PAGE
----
Home safe home
Home health care is the best-kept secret in the health-care system, according to Stuart Cottrelle, president of the Ontario Home Health Care Providers' Association. It's a failing that frustrates him, because it means so many frail, often ailing elderly people, are going without the care they need.
"There are thousands of people needing help who are not getting it," Cottrelle says. I constantly hear, "I wish I would have heard about your services when . . ."
One of the things we assume (as a society) is that we will get whatever help is available and appropriate when it comes to home care, but that doesn't happen because it's a scarce resource and as an industry we are doing a bad job of communicating," he says. "We are not visible. Institutions are."
Home health care is new to Canada, he adds. "Other countries like England, the U.S., Holland and Sweden practise it at the front end. We have not been trained that way. Our health-care system is based on acute needs - it's not set up for the typical chronic-care Canadian who needs home health care. (In Canada) we do the more expensive things, not the less expensive.
"By the time someone calls us they are totally bewildered by the system," says Cottrelle, who has been in the industry for 20 years and is also president of Bayshore Health Group, a national network that provides nursing and home support services.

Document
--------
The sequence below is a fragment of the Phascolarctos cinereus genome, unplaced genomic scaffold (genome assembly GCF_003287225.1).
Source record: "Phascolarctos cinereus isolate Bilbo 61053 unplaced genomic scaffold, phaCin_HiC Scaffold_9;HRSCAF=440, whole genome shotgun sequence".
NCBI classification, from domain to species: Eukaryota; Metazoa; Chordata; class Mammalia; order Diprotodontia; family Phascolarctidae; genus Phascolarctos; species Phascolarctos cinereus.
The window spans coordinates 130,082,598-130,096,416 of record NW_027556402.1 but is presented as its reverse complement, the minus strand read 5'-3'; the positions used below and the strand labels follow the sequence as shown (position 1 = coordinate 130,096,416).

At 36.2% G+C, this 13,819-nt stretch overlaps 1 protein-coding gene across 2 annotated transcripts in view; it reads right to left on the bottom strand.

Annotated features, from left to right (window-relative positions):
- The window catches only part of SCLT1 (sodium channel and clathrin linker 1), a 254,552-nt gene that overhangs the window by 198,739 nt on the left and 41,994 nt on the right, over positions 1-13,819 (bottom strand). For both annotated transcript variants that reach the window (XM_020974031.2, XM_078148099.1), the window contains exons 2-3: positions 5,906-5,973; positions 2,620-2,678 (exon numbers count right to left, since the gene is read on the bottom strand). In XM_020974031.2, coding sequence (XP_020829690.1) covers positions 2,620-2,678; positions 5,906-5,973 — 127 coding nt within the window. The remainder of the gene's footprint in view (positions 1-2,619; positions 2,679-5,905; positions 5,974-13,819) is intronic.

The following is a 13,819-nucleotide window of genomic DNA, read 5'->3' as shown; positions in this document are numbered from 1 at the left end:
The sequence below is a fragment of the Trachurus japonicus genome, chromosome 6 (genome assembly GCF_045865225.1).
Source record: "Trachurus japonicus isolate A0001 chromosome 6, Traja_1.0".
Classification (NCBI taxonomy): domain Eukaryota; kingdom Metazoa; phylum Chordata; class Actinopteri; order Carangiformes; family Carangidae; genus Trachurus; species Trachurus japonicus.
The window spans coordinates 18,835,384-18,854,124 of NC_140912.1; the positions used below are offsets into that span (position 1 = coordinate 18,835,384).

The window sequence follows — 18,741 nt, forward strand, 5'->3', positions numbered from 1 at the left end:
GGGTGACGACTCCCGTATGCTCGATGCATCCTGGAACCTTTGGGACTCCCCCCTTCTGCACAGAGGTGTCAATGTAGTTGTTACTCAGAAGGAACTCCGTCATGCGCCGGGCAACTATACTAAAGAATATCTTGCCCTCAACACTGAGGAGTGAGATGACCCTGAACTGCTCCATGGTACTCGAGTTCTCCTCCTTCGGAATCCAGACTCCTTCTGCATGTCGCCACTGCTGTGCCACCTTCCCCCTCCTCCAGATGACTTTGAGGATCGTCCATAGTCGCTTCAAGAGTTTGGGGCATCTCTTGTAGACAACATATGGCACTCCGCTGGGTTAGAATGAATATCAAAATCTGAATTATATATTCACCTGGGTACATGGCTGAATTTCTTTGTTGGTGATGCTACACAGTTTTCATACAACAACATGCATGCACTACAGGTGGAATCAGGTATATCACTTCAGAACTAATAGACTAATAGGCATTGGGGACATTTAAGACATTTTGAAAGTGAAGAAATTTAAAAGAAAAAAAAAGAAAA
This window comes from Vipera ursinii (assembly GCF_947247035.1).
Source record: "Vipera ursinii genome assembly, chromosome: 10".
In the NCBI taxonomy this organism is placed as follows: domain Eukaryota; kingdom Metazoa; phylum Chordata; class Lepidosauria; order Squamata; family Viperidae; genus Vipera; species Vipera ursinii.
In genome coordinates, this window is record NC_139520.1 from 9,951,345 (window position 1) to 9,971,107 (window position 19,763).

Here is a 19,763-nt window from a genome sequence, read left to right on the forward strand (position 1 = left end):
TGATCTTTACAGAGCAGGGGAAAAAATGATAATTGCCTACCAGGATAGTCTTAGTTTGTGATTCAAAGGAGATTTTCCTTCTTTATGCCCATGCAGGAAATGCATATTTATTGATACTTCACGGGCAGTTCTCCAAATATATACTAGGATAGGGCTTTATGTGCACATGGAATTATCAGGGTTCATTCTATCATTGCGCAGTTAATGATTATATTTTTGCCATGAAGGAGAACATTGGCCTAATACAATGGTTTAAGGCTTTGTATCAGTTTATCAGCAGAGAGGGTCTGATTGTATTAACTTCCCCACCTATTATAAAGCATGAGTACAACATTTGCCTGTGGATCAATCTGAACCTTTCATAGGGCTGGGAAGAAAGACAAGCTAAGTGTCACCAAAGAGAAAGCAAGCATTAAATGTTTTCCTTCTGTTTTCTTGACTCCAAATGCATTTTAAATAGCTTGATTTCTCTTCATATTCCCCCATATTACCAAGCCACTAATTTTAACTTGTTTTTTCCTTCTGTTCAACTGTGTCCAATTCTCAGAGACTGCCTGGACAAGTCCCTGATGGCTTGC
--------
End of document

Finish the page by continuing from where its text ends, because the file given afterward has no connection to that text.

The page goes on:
"They think they need 24-hour nursing care, but once we assess (their situation) we find they only need a few hours. And when they do get home care they are amazed, because they had no idea it existed and. . . at the small amount they need."
Home care is absolutely vital, Cottrelle adds, because it allows people to avoid other more expensive elements of the health-care system like institutionalization.
"If we do not have a strong home health-care system, we're allowing frail people to become more in need. We're putting them at risk and all of a sudden we have to move to a higher level of care like a nursing home."
An accident or stroke is often the catalyst.
"A lot of times, when (elderly) people repeatedly end up in emergency rooms, it's because they're in failing health and require ongoing help, or have had a fall. They have no personal support or they haven't been eating properly, they become weak and dizzy and before you know it they have an accident and end up immobilized and need long-term care."
What often happens, says Mary Plaudis, director of customer service for Bayshore HealthCare, is that a person in failing health will pretend nothing is wrong, rather than go to a nursing home.
"They try to hide the fact they are having problems. Never mind that they haven't eaten in four days," she says. "They'll say, ?Don't tell my daughter because I don't want to go to a nursing home.' But they are aware they need help so they end up searching through the Yellow Pages looking for nursing care."
For those who do connect with home care, they often find that even the most basic help - assistance with grooming or meal preparation, for instance - will go a long way toward keeping them healthy and able to manage.
"Home care is an (attractive) alternative to traditional hospital or long-term facility care," Plaudis says. "It's flexible and empowering; it preserves independence."
Sometimes a neighbour may become aware something is wrong and call social services, but most often it's a hospital discharge planner who arranges for home care.
Referrals are made through the patient's area Community Care Access Centre, government-established agencies that serve as gatekeepers to a host of funded health-care services that include personal home care, nursing, occupational and physiotherapy and homemaking services.